BACKGROUND: Antibody opsonization of Plasmodium falciparum-infected erythrocytes (IE) plays a crucial role in anti-malarial immunity by promoting clearance of blood-stage infection by monocytes and macrophages. The effects of phagocytosis of opsonized IE on macrophage proinflammatory cytokine responses are poorly understood.
METHODS: Phagocytic clearance, cytokine response and intracellular signalling were measured using IFN-gamma-primed human monocyte-derived macrophages (MDM) incubated with opsonized and unopsonized trophozoite-stage CS2 IE, a chondroitin sulphate-binding malaria strain. Cytokine secretion was measured by bead array or ELISA, mRNA using quantitative PCR, and activation of NF-kappaB by Western blot and electrophoretic mobility shift assay. Data were analysed using the Mann-Whitney U test or the Wilcoxon signed rank test as appropriate.
RESULTS: Unopsonized CS2 IE were not phagocytosed whereas IE opsonized with pooled patient immune serum (PPS) were (Phagocytic index (PI)=18.4, [SE 0.38] n=3). Unopsonized and opsonized IE induced expression of TNF, IL-1beta and IL-6 mRNA by MDM and activated NF- kappaB to a similar extent. Unopsonized IE induced secretion of IL-6 (median= 622 pg/ml [IQR=1,250-240], n=9) but no IL-1beta or TNF, whereas PPS-opsonized IE induced secretion of IL-1beta (18.6 pg/mL [34.2-14.4]) and TNF (113 pg/ml [421-17.0]) and increased IL-6 secretion (2,195 pg/ml [4,658-1,095]). Opsonized, but not unopsonized, CS2 IE activated caspase-1 cleavage and enzymatic activity in MDM showing that Fc receptor-mediated phagocytosis activates the inflammasome. MDM attached to IgG-coated surfaces however secreted IL-1beta in response to unopsonized IE, suggesting that internalization of IE is not absolutely required to activate the inflammasome and stimulate IL-1beta secretion.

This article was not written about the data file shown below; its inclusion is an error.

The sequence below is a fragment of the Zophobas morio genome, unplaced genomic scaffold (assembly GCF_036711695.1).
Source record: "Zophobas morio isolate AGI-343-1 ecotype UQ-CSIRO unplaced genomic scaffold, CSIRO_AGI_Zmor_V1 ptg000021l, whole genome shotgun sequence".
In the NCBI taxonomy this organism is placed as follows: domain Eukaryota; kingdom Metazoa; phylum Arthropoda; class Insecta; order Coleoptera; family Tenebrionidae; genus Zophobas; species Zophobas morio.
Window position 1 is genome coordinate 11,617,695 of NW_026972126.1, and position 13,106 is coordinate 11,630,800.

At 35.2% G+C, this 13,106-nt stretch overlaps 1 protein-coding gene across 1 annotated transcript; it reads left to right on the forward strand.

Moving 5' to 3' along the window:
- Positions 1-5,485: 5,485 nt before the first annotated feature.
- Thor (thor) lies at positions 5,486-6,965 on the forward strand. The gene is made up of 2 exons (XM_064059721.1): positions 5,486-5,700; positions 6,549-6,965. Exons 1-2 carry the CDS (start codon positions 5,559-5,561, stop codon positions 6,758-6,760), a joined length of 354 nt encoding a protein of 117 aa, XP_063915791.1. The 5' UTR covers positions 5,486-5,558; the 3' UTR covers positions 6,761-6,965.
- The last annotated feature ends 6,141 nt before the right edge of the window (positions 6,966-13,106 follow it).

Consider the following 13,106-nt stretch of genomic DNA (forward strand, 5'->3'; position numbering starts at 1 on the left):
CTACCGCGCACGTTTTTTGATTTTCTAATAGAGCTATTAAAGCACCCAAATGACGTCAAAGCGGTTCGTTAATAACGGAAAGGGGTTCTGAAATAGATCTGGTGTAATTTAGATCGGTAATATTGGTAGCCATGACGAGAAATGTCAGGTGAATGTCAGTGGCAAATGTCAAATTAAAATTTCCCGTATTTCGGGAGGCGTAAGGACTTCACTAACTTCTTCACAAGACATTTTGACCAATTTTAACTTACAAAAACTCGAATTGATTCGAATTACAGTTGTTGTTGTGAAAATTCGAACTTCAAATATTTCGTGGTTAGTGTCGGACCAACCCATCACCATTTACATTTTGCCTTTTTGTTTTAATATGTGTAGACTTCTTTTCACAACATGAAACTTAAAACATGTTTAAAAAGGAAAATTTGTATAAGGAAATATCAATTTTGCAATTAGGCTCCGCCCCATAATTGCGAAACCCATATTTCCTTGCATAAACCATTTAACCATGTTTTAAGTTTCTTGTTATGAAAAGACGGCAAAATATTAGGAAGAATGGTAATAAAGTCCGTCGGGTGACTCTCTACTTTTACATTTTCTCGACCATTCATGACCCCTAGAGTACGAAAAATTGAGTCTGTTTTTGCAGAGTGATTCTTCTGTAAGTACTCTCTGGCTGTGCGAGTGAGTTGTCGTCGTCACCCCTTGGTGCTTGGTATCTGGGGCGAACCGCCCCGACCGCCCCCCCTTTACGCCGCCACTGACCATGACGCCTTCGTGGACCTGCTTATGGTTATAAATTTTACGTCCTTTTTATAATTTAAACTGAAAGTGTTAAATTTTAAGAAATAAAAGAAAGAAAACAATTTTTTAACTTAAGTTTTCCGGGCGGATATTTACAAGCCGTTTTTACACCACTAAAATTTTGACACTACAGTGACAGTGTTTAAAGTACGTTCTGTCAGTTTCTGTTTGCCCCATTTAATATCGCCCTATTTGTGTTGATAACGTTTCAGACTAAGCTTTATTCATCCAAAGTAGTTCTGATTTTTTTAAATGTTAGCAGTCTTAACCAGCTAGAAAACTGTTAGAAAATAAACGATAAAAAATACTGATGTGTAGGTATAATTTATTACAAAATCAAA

CONCLUSIONS: It is concluded that IL-6 secretion from MDM in response to CS2 IE does not require phagocytosis, whereas secretion of TNF and IL-1beta is dependent on Fcgamma receptor-mediated phagocytosis; for IL-1beta, this occurs by activation of the inflammasome. The data presented in this paper show that generating antibody responses to blood-stage malaria parasites is potentially beneficial both in reducing parasitaemia via Fcgamma receptor-dependent macrophage phagocytosis and in generating a robust pro-inflammatory response.
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